As someone with a strong interest in supporting children with disabilities in low and middle-income countries, I was encouraged to find out that the conference featured multiple presentations on this subject area. Although over 53 million children under the age of five worldwide have a developmental disability, this group does not receive much attention in ECD discussions, especially in low and middle income countries. Children with special needs have a higher risk of experiencing marginalization, abuse, and behavioral and emotional problems and are less likely to be enrolled in formal pre-primary education programs due to the stigma that surrounds disabilities in many countries. Pre-primary teachers are often ill equipped to support these children as their pre-and in-service training focuses on traditional teaching methodologies that do not cater to diverse learning styles. This session explored how pre-service early childhood teacher education programs can be strengthened if they include mandatory courses on assisting children with disabilities and stressed the importance of providing members of the workforce who routinely support students with disabilities with in-service training on this topic. Providing the workforce with these trainings will not only reduce the stigma surrounding children with disabilities, but also create a pathway for these children to thrive later on in life. Although these sessions left me feeling disappointed at the extent to which children with disabilities have been ignored in ECD policy discussions, I left the session hopeful that programs could be bolstered to better support these children and their families.

Focus on the Early Learning Workforce

I found this session interesting because it highlighted the importance of putting children at the center of their learning experience and resonated with my work with the Early Childhood Workforce Initiative. Although research increasingly shows the benefits of play-based approaches, many African teachers primarily employ teacher-led approaches and encourage rote learning. To address this challenge, the Open Society Initiative in Southern Africa (OSISA) supported a “materials re-development” process in Lesotho and 10 other African countries from 2011 to 2017. These materials were re-developed using the resources developed and used in Eastern Europe by ISSA, co-host with R4D of the Early Childhood Workforce Initiative. This process involved the piloting of resource kits comprised of content modules, activity modules, facilitator guides, and children’s activity books in select classrooms. The activity books, in particular, were bright and colorful and featured pictures to appeal to young children. At the end of the piloting process, teachers stated that the kits not only fueled their students’ interest in learning, but also encouraged their own collaboration with students. This experience in Lesotho highlights how teachers can effectively use low-cost materials to create a positive environment that places children at the center of the learning process. Although play-based methodologies have not traditionally been employed in certain African pre-school settings, I am excited to see what lessons can be learned and achievements made as this practice becomes more widespread.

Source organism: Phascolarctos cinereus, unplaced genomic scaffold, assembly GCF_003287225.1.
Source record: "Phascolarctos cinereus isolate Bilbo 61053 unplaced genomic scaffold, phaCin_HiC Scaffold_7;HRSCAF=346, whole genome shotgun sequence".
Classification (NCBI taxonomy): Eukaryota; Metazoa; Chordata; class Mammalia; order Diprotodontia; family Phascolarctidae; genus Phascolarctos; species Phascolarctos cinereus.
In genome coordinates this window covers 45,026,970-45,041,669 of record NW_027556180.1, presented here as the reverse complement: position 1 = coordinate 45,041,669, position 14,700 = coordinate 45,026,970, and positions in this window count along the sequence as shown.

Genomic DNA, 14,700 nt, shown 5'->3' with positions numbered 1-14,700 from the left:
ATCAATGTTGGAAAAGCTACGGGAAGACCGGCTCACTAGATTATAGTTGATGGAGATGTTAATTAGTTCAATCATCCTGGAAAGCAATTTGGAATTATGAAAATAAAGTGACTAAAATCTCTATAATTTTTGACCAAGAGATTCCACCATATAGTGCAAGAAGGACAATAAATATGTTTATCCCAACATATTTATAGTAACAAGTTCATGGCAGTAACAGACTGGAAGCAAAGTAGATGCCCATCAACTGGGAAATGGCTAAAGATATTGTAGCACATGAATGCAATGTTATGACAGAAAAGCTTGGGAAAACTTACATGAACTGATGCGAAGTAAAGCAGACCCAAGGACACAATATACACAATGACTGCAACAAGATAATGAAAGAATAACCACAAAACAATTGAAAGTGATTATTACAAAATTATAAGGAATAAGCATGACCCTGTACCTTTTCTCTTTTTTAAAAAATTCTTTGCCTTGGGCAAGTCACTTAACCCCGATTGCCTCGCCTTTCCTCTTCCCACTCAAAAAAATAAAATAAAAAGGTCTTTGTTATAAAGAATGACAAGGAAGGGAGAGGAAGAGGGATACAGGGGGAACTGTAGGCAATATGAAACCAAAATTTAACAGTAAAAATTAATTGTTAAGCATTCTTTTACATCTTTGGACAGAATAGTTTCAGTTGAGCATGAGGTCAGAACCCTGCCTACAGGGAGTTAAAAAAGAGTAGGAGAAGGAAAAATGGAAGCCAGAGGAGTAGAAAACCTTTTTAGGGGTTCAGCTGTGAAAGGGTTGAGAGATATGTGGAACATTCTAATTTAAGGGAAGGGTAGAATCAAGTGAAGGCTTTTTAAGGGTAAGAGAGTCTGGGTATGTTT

Wrapping up the last day

On the last day of the conference, I was both excited to be returning home to loved ones but also sad that the experience was almost over. As I walked out of the conference room to prepare for the long journey back, I paused in front of a showcase of a play area featured by Kidogo, a social enterprise that delivers early childhood care and education to children in East Africa. A little girl was seated in the middle of the showcase and drawing on a sheet of paper while her caregiver smiled and watched on. As I proceeded towards the exit, it dawned on me that by investing in the caregiver and providing her with the opportunity to flourish within the profession, we are ensuring that the little girl in the play area is able to grow into a healthy, productive, and well-rounded citizen of the world.